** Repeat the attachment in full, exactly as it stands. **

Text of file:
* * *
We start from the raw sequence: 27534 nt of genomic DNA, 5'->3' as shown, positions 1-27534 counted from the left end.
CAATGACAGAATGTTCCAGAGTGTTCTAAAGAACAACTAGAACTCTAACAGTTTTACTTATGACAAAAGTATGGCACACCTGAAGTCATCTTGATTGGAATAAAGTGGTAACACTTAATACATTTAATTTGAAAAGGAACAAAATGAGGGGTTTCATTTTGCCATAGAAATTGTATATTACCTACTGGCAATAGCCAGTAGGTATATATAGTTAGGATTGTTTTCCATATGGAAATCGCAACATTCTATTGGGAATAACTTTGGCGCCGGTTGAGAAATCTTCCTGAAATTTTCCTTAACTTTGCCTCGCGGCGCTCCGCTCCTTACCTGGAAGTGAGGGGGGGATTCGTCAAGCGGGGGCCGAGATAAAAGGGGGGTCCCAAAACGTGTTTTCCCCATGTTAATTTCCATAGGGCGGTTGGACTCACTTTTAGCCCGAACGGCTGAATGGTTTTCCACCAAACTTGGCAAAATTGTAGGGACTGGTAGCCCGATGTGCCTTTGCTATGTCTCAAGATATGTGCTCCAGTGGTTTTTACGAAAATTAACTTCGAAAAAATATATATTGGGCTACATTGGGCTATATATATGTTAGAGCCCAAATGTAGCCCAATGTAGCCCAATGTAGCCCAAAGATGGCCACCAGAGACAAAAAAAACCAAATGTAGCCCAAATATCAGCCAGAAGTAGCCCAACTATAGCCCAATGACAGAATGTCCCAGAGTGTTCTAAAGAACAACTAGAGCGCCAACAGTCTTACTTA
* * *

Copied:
We start from the raw sequence: 27534 nt of genomic DNA, 5'->3' as shown, positions 1-27534 counted from the left end.
CAATGACAGAATGTTCCAGAGTGTTCTAAAGAACAACTAGAACTCTAACAGTTTTACTTATGACAAAAGTATGGCACACCTGAAGTCATCTTGATTGGAATAAAGTGGTAACACTTAATACATTTAATTTGAAAAGGAACAAAATGAGGGGTTTCATTTTGCCATAGAAATTGTATATTACCTACTGGCAATAGCCAGTAGGTATATATAGTTAGGATTGTTTTCCATATGGAAATCGCAACATTCTATTGGGAATAACTTTGGCGCCGGTTGAGAAATCTTCCTGAAATTTTCCTTAACTTTGCCTCGCGGCGCTCCGCTCCTTACCTGGAAGTGAGGGGGGGATTCGTCAAGCGGGGGCCGAGATAAAAGGGGGGTCCCAAAACGTGTTTTCCCCATGTTAATTTCCATAGGGCGGTTGGACTCACTTTTAGCCCGAACGGCTGAATGGTTTTCCACCAAACTTGGCAAAATTGTAGGGACTGGTAGCCCGATGTGCCTTTGCTATGTCTCAAGATATGTGCTCCAGTGGTTTTTACGAAAATTAACTTCGAAAAAATATATATTGGGCTACATTGGGCTATATATATGTTAGAGCCCAAATGTAGCCCAATGTAGCCCAATGTAGCCCAAAGATGGCCACCAGAGACAAAAAAAACCAAATGTAGCCCAAATATCAGCCAGAAGTAGCCCAACTATAGCCCAATGACAGAATGTCCCAGAGTGTTCTAAAGAACAACTAGAGCGCCAACAGTCTTACTTA